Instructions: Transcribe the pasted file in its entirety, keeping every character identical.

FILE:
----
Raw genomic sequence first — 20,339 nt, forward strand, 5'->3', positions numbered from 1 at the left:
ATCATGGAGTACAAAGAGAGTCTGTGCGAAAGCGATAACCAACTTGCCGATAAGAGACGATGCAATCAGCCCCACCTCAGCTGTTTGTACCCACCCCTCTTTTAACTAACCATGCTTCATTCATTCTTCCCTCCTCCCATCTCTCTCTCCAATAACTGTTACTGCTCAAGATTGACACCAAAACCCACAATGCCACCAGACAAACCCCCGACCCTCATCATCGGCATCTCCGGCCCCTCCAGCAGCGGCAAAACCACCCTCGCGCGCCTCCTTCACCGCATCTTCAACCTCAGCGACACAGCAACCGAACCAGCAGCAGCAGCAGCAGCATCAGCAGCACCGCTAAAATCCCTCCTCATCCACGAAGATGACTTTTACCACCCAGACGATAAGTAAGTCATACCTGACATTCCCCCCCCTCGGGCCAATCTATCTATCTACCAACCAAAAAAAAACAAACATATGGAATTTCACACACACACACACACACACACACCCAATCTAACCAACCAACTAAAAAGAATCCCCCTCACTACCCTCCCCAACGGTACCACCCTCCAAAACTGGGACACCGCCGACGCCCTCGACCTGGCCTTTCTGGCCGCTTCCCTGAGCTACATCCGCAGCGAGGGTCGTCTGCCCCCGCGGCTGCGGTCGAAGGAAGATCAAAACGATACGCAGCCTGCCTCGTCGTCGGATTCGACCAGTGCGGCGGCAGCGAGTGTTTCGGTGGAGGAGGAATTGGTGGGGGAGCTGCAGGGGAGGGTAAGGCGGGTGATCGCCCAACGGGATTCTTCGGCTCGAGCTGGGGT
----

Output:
Raw genomic sequence first — 20,339 nt, forward strand, 5'->3', positions numbered from 1 at the left:
ATCATGGAGTACAAAGAGAGTCTGTGCGAAAGCGATAACCAACTTGCCGATAAGAGACGATGCAATCAGCCCCACCTCAGCTGTTTGTACCCACCCCTCTTTTAACTAACCATGCTTCATTCATTCTTCCCTCCTCCCATCTCTCTCTCCAATAACTGTTACTGCTCAAGATTGACACCAAAACCCACAATGCCACCAGACAAACCCCCGACCCTCATCATCGGCATCTCCGGCCCCTCCAGCAGCGGCAAAACCACCCTCGCGCGCCTCCTTCACCGCATCTTCAACCTCAGCGACACAGCAACCGAACCAGCAGCAGCAGCAGCAGCATCAGCAGCACCGCTAAAATCCCTCCTCATCCACGAAGATGACTTTTACCACCCAGACGATAAGTAAGTCATACCTGACATTCCCCCCCCTCGGGCCAATCTATCTATCTACCAACCAAAAAAAAACAAACATATGGAATTTCACACACACACACACACACACACACCCAATCTAACCAACCAACTAAAAAGAATCCCCCTCACTACCCTCCCCAACGGTACCACCCTCCAAAACTGGGACACCGCCGACGCCCTCGACCTGGCCTTTCTGGCCGCTTCCCTGAGCTACATCCGCAGCGAGGGTCGTCTGCCCCCGCGGCTGCGGTCGAAGGAAGATCAAAACGATACGCAGCCTGCCTCGTCGTCGGATTCGACCAGTGCGGCGGCAGCGAGTGTTTCGGTGGAGGAGGAATTGGTGGGGGAGCTGCAGGGGAGGGTAAGGCGGGTGATCGCCCAACGGGATTCTTCGGCTCGAGCTGGGGT